A sleeve, especially a helicopter sleeve, as described herein may be configured to last at least 100 hours, at least 500 hours, at least 1000 hours, at least 1500 hours, or at least 2000 hours without failing during use (falling off or causing sufficient vibration that prevents desired or normal use) and/or during use/exposure to sand. A blade protected by a sleeve may last at least 100 hours, at least 450 hours, at least 500 hours, at least 1000 hours, least 1500 hours, or at least 2000 hours without failing during use and/or during use/exposure to sand. For example, the U.S. Army may require a blade to last at least 450 hours over sand. A sleeve may be placed on a foil during blade manufacture or after manufacture, and may be replaced one, two, or three, or more than three times. A sleeve may be replaced in the field or may be replaced at a special depot. A sleeve may be placed on a foil when the foil is separated from an object for which it can serve as a foil or can be placed while the foil is attached to the object. For example, a sleeve may be placed on a rotor blade while the blade is attached to a helicopter or may be placed on a rotor blade that is not attached to a helicopter.

As for additional details pertinent to the present invention, materials and manufacturing techniques may be employed as within the level of those with skill in the relevant art. The same may hold true with respect to method-based aspects of the invention in terms of additional acts commonly or logically employed. Also, it is contemplated that any optional feature of the inventive variations described may be set forth and claimed independently, or in combination with any one or more of the features described herein. Likewise, reference to a singular item, includes the possibility that there are plural of the same items present. More specifically, as used herein and in the appended claims, the singular forms “a,” “and,” “said,” and “the” include plural referents unless the context clearly dictates otherwise. It is further noted that the claims may be drafted to exclude any optional element. As such, this statement is intended to serve as antecedent basis for use of such exclusive terminology as “solely,” “only” and the like in connection with the recitation of claim elements, or use of a “negative” limitation. Unless defined otherwise herein, all technical and scientific terms used herein have the same meaning as commonly understood by one of ordinary skill in the art to which this invention belongs. The breadth of the present invention is not to be limited by the subject specification, but rather only by the plain meaning of the claim terms employed.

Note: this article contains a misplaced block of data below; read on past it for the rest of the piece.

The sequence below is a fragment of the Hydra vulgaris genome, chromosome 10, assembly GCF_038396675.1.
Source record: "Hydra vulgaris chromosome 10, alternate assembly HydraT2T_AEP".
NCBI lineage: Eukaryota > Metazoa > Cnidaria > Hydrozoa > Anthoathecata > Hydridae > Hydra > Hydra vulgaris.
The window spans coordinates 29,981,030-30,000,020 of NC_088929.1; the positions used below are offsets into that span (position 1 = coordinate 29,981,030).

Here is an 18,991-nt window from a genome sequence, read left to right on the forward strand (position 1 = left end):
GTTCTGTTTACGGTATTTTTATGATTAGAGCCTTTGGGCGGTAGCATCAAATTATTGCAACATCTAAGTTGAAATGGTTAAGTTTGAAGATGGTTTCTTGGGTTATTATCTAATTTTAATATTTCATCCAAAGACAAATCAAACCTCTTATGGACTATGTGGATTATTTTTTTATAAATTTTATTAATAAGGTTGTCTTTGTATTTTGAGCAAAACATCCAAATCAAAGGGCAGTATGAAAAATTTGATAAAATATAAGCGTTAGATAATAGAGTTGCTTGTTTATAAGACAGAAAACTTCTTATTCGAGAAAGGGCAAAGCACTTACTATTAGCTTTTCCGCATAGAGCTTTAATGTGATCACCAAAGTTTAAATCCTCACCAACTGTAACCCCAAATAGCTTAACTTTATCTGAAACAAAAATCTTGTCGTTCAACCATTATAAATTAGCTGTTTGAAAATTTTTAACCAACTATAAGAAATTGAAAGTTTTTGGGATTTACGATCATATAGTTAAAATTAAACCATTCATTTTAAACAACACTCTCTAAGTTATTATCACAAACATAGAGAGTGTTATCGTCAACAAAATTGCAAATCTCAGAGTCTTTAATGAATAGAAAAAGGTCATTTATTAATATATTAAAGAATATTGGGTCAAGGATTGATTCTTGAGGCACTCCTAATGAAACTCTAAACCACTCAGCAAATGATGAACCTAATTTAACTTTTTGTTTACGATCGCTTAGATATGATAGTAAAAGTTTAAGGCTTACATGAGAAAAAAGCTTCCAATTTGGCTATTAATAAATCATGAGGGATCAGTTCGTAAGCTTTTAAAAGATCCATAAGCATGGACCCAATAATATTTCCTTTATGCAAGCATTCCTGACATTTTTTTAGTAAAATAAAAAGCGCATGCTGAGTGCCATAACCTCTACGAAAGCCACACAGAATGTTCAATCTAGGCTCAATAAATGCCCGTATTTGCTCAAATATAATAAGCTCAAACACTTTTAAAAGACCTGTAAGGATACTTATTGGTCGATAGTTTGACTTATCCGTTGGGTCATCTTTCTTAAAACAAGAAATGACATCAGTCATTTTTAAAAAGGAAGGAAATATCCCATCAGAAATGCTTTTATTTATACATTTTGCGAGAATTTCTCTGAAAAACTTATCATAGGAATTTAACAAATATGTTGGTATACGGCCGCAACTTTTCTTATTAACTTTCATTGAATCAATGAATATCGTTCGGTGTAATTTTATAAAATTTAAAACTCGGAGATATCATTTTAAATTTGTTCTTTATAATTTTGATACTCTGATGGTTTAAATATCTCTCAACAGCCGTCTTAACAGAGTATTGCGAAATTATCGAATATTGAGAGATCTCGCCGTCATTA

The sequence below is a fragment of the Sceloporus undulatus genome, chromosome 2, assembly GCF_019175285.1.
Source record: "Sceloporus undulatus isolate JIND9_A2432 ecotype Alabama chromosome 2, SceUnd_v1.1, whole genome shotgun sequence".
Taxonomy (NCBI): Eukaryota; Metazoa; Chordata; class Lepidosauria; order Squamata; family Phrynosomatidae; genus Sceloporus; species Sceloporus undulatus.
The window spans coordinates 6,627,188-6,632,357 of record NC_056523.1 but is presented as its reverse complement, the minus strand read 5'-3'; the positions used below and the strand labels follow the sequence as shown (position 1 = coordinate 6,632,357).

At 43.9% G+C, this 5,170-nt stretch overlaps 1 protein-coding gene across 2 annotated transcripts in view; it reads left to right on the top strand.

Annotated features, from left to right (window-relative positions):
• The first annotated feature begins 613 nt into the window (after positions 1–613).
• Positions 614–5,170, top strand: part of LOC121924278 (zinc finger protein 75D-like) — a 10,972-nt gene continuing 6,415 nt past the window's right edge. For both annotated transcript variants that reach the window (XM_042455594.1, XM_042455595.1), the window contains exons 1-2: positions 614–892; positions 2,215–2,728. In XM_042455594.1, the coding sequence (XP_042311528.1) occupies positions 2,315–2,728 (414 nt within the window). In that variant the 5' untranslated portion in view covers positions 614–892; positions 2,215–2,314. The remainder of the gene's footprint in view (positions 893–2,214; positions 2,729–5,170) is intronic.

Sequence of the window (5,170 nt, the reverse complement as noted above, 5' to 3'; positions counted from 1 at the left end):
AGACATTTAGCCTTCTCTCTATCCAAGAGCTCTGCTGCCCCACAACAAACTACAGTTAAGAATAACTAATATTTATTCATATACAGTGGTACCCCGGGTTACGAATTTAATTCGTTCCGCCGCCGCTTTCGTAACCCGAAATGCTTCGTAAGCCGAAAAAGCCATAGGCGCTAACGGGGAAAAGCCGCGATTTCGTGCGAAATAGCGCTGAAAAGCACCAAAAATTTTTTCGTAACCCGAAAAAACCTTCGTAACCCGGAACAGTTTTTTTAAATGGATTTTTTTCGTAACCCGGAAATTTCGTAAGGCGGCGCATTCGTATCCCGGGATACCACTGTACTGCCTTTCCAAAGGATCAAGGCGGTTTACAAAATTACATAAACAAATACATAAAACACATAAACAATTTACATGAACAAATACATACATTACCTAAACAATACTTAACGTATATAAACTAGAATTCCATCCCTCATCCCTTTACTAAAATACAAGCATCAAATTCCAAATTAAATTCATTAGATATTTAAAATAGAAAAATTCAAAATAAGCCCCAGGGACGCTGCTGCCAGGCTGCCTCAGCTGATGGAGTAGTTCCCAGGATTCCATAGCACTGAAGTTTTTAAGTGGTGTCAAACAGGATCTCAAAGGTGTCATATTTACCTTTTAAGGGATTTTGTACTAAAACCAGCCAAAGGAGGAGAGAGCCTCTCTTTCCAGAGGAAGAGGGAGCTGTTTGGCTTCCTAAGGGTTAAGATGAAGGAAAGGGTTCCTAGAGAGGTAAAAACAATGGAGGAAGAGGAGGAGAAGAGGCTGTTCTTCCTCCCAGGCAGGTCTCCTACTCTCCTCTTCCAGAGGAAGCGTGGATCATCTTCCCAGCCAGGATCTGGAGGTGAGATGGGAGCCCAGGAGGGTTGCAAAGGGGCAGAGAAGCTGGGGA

Claims (21)

What is claimed is:
1. An airfoil or hydrofoil erosion-resistant sleeve for protecting a foil, the foil comprising an airfoil or hydrofoil having a first foil shape, the sleeve comprising: a body adapted to cover at least a portion of the foil, the body comprising an outer surface and an inner surface and a sleeve thickness therebetween and having a longitudinal dimension with a first end and a second end and a dimension transverse to the longitudinal dimension, the outer surface comprising a shape memory polymer or an elastomeric polymer with a materially continuous perimeter circumscribing the body around the transverse dimension and having a second foil shape, the inner surface comprising a third foil shape that has the same shape as at least a portion of the first foil shape; and an opening at the first end of the body adapted to receive the foil wherein a transverse segment of the body is adapted to undergo a contraction in the transverse dimension to conform the third foil shape to the portion of the first foil shape.